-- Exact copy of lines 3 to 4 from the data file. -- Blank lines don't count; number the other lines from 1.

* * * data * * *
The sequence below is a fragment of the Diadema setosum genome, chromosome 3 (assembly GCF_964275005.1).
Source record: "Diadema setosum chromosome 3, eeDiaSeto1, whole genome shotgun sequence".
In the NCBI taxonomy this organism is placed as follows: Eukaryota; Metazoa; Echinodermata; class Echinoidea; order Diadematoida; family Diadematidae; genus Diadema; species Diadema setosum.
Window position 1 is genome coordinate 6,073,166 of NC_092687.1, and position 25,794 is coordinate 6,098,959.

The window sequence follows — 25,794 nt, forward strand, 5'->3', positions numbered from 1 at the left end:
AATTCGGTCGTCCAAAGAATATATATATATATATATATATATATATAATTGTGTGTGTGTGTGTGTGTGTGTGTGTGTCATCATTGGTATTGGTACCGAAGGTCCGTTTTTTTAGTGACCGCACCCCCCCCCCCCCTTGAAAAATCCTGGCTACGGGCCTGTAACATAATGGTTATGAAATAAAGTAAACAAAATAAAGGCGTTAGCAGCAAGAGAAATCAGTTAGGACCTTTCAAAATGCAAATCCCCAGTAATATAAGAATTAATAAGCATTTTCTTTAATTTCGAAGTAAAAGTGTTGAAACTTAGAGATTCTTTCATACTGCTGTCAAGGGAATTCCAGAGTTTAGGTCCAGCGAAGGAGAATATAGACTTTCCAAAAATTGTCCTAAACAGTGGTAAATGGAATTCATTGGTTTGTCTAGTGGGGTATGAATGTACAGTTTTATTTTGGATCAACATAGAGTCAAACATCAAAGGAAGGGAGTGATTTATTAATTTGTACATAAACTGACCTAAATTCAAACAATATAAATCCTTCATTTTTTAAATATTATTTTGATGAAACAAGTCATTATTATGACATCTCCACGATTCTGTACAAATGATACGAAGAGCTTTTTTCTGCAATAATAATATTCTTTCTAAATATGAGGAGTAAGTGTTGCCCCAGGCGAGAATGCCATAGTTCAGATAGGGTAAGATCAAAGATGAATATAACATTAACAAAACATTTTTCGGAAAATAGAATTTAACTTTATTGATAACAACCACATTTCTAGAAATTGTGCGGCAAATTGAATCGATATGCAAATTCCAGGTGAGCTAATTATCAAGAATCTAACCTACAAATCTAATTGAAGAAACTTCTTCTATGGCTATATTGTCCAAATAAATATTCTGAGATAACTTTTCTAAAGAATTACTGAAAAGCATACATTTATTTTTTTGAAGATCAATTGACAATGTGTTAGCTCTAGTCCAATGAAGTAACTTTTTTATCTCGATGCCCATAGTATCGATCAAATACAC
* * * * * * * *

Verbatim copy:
In the NCBI taxonomy this organism is placed as follows: Eukaryota; Metazoa; Echinodermata; class Echinoidea; order Diadematoida; family Diadematidae; genus Diadema; species Diadema setosum.
Window position 1 is genome coordinate 6,073,166 of NC_092687.1, and position 25,794 is coordinate 6,098,959.